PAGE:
It is curious to see how the rhetoric and political narrative change with each passing year — especially during a pandemic.
After being lauded and internationally recognized for their tireless work during the first year of the COVID-19 pandemic, just last week, New York’s new mayor, Eric Adams, called essential workers “unskilled” to sit in the corner office.
According to the Business Insider, on his second day as mayor of New York City, Eric Adams appealed to office-based businesses: He pushed for companies to demand their office workers return to offices sooner than a proposed April timeline.
“You are part of the ecosystem of this city,” he said. “My low-skill workers — my cooks, my dishwashers, my messengers, my shoeshine people, those that work in Dunkin’ Donuts — they don’t have the academic skills to sit in the corner office. They need this.”
Adams’ misrepresentation of a vast portion of the labor force — called “essential” during the pandemic — drew the ire and retaliation of millions on social media.
The new mayor of New York was disqualifying 80% of the American workforce, according to figures from the US Bureau of Labor Statistics.
With Hispanics driving labor force growth in the U.S., this implies that a large percentage of the community is also on the front lines of the new wave of COVID-19 cases.
And public officials, fearing a new pandemic-related economic shutdown, are insisting that essential workers return to the workplace “to keep society running smoothly,” as Dr. Anthony Fauci, the White House’s top COVID-19 advisor, told CNN on Dec. 27.
These strategies to address the pandemic imply that a large portion of Latino essential workers faces increased health risks during the pandemic.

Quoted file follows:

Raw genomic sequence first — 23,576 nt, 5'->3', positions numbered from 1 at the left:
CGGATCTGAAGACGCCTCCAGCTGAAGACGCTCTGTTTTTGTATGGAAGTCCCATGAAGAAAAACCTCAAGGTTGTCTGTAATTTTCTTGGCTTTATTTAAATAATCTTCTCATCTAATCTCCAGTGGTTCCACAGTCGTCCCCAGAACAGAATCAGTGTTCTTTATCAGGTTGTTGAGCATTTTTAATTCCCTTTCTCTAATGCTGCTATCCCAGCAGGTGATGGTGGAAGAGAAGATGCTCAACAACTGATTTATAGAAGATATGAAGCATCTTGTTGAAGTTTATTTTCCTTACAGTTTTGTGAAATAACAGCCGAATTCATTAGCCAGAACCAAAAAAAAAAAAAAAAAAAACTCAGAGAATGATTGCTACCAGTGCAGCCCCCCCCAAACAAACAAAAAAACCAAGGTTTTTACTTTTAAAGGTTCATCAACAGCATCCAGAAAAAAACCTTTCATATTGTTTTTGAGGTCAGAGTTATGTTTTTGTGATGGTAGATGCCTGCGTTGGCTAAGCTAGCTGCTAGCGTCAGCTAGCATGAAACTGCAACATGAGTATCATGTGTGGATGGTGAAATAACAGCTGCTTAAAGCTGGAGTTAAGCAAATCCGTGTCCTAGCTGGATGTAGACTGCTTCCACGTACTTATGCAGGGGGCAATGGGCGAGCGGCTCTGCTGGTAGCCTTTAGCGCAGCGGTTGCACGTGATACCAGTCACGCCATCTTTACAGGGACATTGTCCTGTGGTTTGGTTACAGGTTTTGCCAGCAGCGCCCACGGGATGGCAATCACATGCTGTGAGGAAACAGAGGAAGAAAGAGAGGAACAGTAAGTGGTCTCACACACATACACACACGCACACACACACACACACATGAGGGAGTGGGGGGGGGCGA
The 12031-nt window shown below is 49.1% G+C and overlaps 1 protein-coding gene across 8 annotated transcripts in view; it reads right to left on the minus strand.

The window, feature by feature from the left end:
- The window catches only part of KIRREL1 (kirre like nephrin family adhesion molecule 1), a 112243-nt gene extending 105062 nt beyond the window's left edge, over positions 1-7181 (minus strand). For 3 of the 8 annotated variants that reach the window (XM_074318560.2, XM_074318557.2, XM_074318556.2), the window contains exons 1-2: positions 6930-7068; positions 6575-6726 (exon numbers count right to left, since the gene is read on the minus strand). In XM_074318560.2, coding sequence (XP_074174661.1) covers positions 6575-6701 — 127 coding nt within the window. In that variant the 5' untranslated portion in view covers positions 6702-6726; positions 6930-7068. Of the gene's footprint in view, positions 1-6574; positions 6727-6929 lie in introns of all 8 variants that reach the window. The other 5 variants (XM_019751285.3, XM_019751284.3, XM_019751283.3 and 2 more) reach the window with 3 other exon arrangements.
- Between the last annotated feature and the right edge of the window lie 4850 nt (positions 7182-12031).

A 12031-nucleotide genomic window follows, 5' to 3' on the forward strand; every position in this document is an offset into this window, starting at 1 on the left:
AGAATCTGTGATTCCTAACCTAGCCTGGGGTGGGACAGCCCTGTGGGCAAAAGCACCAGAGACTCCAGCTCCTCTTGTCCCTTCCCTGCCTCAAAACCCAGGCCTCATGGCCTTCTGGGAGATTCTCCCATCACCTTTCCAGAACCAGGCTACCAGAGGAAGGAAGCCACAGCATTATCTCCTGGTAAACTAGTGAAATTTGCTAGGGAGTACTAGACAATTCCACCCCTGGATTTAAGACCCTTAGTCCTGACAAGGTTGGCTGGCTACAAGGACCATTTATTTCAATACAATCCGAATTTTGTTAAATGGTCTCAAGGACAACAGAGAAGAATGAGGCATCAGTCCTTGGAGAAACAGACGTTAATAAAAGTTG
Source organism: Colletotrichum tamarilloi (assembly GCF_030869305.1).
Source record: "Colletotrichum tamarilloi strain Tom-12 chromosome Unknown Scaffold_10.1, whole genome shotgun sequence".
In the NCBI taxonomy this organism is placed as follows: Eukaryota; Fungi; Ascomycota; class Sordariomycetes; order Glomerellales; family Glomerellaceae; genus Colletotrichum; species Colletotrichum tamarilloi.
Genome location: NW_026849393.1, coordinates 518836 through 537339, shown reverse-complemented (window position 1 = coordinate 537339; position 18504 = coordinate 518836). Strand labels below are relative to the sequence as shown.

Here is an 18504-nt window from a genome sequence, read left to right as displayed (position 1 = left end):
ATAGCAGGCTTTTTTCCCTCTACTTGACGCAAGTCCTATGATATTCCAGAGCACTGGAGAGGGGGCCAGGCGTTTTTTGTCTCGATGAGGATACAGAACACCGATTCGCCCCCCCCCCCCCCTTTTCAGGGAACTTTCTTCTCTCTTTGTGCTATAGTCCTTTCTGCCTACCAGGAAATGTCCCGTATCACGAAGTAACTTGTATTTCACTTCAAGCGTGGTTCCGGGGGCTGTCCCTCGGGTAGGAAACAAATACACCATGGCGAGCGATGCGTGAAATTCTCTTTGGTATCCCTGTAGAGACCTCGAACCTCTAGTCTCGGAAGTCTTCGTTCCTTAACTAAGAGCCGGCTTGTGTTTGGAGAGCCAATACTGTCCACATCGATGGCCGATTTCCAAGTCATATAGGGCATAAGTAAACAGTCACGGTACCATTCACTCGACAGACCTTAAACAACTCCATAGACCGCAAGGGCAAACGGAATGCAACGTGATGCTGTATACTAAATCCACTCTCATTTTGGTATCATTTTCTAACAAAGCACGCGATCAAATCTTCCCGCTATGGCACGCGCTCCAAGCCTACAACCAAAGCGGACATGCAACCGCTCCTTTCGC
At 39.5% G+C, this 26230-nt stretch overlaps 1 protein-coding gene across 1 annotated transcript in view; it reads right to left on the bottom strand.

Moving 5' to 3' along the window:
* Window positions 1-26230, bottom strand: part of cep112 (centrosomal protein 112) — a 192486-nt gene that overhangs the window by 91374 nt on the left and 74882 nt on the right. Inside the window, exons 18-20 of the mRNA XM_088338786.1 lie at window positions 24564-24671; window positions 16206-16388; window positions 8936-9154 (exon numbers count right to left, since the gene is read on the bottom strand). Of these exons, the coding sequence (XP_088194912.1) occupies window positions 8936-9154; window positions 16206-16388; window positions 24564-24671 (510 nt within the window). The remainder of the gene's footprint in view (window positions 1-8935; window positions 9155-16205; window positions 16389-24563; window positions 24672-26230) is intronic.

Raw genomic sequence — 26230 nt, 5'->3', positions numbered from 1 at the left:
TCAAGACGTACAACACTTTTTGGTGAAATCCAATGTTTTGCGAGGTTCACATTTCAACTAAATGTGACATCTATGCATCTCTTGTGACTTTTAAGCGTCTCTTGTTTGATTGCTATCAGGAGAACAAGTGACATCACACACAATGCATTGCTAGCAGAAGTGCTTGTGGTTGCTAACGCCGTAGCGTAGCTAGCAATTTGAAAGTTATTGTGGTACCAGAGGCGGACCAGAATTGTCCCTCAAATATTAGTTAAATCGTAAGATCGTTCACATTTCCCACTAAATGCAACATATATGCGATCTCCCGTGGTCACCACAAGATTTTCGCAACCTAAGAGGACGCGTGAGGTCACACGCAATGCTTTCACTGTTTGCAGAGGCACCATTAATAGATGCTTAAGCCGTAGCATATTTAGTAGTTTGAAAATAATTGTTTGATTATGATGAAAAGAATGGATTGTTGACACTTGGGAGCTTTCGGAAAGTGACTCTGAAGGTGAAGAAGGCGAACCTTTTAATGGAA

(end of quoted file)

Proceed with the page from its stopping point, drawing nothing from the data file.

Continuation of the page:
For example, according to a recent report released by the UCLA Labor Center, fast food workers in Los Angeles County are at increased risk of contracting COVID-19, in addition to facing difficult working conditions that were exacerbated during the pandemic.
The UCLA report is the first to provide an in-depth portrait of COVID-19 safety compliance through the lens of fast-food workers themselves, who, despite working on the front lines, do not receive the workplace protections to which they are entitled by law.
Nearly a quarter of fast-food workers contracted COVID-19 in the past eighteen months, and less than half were notified by their employers after being exposed to COVID-19.
“More than half of workers felt that employers didn’t address their needs after they spoke up, and some even faced retaliation for doing so,” said Tia Koonse, report author and Legal and Policy Research Manager at the UCLA Labor Center. “COVID-19 safety protocols like paid sick leave reduce the incidence of frontline food service employees working while they are sick, but these measures have been insufficient in this sector. Only 47% of fast-food workers received paid sick leave when they or their coworkers contracted the virus.”
According to the study, labor standards violations in fast-food restaurants have increased and worsened during the COVID-19 pandemic. Nearly two-thirds of workers have experienced wage theft, and more than half have faced health and safety hazards on the job, resulting in injuries to 43% of workers.
It seems then that the eponym of “essentials” has been diluted in the new needs of the ruling class, and “unskilled” workers remain the cannon fodder.